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Abstract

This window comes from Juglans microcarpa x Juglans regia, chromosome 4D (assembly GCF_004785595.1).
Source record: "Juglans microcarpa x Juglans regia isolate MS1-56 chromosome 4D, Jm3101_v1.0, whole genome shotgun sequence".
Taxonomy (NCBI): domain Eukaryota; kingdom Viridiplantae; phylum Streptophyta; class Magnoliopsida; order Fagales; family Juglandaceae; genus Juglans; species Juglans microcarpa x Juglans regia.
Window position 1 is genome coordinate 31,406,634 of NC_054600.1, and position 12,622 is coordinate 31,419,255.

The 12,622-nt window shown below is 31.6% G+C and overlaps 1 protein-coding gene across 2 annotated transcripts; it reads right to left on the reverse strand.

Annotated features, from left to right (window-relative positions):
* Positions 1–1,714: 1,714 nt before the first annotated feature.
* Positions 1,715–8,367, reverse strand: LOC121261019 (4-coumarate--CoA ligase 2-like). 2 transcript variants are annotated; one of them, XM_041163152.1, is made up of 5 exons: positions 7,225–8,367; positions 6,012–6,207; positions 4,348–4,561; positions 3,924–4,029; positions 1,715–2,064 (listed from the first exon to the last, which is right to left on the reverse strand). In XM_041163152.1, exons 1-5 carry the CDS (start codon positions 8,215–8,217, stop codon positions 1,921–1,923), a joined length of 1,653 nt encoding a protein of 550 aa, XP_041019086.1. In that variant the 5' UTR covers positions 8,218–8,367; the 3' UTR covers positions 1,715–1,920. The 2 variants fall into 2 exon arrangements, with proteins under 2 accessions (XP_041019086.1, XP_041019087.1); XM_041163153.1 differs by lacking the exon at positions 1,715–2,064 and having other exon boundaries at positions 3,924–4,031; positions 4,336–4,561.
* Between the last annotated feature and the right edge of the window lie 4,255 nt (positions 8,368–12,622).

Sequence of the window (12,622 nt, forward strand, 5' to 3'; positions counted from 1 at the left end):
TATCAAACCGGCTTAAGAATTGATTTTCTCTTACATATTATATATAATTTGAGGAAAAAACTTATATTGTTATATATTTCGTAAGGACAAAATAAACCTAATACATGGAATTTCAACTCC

Many studies have shown that newborns prefer (e.g. Goren, Sarty & Wu, 1975; Valenza, Simion, Macchi Cassia & Umiltà, 1996) and recognize (e.g. Bushnell, Say & Mullin, 1989; Pascalis & de Schonen, 1994) faces. However, it is not known whether, at birth, faces are still preferred and recognized when some of their parts are not visible because hindered by other configurations, that is when faces are partly occluded. Also, it is not known whether newborns’ preference for an upright over an inverted face and newborns’ face recognition are differentially affected depending on the salience of the occluded face features. Seventy-seven newborns (mean age of 43.5 hrs) were tested using the preferential looking (Experiment 1) and the habituation techniques (Experiment 2). Results demonstrated that newborns prefer and recognize occluded faces even if some portions of them are not available, at least when the hindered features are not salient. On the contrary, these abilities are affected by obscuring high salience facial features (i.e. eyes). However, while in the case of face detection, eyes occlusion completely prevented newborns’ face detection, in the case of face recognition an analogous stimulus manipulation heavily impaired, but did not totally preclude, newborns’ recognition performance. The data collected improve our comprehension of newborns’ way of processing and encoding information to detect and recognize faces.